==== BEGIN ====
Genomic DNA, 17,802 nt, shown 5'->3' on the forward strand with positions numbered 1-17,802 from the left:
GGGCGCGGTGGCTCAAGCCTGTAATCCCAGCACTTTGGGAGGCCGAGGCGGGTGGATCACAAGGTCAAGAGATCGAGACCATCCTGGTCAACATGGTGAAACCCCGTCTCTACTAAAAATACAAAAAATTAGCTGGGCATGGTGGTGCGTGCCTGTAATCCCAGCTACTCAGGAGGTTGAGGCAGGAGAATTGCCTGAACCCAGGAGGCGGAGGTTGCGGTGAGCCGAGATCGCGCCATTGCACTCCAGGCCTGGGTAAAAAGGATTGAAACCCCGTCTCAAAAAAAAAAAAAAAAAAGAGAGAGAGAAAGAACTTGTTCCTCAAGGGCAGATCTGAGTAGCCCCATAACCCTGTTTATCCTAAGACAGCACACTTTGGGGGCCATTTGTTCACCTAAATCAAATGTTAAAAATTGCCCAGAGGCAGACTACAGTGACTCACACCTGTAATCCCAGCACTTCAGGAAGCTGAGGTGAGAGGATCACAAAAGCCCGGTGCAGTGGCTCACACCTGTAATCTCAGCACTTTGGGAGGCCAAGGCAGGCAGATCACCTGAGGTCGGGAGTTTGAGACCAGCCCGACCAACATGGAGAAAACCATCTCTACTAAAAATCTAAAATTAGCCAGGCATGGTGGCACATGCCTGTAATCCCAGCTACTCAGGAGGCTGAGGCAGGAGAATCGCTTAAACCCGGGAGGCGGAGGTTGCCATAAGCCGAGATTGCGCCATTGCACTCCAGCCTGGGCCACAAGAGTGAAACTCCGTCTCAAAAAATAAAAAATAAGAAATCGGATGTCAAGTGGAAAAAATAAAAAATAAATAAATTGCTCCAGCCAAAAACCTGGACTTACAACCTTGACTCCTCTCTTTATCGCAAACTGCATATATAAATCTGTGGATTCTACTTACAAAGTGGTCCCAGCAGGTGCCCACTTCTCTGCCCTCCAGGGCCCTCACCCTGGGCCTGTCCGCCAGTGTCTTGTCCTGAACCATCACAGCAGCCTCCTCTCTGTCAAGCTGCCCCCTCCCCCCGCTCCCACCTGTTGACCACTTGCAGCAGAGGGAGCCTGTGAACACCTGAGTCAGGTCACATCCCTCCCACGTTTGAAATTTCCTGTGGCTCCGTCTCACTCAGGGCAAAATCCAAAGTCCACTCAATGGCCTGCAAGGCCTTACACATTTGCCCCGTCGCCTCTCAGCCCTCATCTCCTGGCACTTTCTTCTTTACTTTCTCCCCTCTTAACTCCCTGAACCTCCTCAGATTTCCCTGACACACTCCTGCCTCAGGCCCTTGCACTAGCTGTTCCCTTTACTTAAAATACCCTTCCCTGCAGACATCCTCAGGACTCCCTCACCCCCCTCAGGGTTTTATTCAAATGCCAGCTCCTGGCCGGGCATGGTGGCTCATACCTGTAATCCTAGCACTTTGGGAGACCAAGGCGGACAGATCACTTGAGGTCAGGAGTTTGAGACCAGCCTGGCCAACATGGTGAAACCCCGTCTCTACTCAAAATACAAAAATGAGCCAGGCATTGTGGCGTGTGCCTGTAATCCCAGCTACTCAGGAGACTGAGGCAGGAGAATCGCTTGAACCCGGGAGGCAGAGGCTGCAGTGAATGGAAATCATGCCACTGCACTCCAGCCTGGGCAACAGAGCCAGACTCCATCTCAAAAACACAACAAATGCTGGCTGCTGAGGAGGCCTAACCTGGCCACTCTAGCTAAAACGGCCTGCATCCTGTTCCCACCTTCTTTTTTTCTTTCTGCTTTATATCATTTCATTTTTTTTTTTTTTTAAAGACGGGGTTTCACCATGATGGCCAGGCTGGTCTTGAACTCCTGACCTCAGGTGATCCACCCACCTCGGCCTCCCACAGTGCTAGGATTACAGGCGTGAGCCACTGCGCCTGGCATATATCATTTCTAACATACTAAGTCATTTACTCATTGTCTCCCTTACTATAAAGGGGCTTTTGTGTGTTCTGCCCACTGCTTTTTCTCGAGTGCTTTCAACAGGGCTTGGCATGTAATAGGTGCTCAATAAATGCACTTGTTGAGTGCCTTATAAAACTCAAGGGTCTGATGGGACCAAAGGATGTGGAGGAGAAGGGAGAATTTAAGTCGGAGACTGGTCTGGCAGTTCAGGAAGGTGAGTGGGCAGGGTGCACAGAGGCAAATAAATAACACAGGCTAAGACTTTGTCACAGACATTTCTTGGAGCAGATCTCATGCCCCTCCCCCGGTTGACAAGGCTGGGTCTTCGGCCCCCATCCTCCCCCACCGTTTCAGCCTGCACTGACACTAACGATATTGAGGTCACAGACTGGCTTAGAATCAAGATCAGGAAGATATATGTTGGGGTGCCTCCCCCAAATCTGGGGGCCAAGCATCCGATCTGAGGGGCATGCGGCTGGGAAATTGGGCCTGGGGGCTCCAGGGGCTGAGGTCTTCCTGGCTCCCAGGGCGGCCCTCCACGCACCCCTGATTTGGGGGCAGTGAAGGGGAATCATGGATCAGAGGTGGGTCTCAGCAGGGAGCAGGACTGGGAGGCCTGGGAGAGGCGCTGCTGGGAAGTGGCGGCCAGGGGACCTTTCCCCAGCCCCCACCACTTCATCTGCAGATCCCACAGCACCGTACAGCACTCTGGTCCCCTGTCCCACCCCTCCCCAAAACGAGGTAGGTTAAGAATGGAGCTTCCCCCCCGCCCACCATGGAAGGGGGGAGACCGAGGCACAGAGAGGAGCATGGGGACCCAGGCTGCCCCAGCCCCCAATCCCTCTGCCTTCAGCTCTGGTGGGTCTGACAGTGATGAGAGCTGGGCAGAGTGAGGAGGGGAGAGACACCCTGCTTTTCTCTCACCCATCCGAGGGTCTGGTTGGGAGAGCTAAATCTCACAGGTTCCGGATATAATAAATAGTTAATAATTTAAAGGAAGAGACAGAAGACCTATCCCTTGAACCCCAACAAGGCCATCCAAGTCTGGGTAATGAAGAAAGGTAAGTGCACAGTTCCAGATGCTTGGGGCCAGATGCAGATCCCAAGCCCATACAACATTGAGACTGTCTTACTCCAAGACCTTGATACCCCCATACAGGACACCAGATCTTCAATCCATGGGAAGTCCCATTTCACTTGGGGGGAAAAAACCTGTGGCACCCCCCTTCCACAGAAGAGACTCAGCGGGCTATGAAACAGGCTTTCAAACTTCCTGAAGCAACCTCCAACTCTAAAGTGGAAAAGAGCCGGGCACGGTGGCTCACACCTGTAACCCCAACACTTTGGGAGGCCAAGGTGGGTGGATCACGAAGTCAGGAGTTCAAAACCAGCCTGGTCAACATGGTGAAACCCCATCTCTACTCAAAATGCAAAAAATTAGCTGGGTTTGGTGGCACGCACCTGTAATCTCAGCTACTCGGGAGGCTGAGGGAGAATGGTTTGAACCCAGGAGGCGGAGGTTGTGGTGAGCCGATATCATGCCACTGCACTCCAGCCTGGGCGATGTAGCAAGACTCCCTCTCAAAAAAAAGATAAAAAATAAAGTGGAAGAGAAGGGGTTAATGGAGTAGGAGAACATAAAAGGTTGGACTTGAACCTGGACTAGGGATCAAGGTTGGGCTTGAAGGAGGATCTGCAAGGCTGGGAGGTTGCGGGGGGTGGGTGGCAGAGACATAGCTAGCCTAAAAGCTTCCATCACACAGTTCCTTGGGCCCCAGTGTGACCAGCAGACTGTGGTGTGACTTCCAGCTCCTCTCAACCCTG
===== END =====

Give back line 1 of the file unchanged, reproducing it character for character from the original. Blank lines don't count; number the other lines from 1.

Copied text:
Genomic DNA, 17,802 nt, shown 5'->3' on the forward strand with positions numbered 1-17,802 from the left: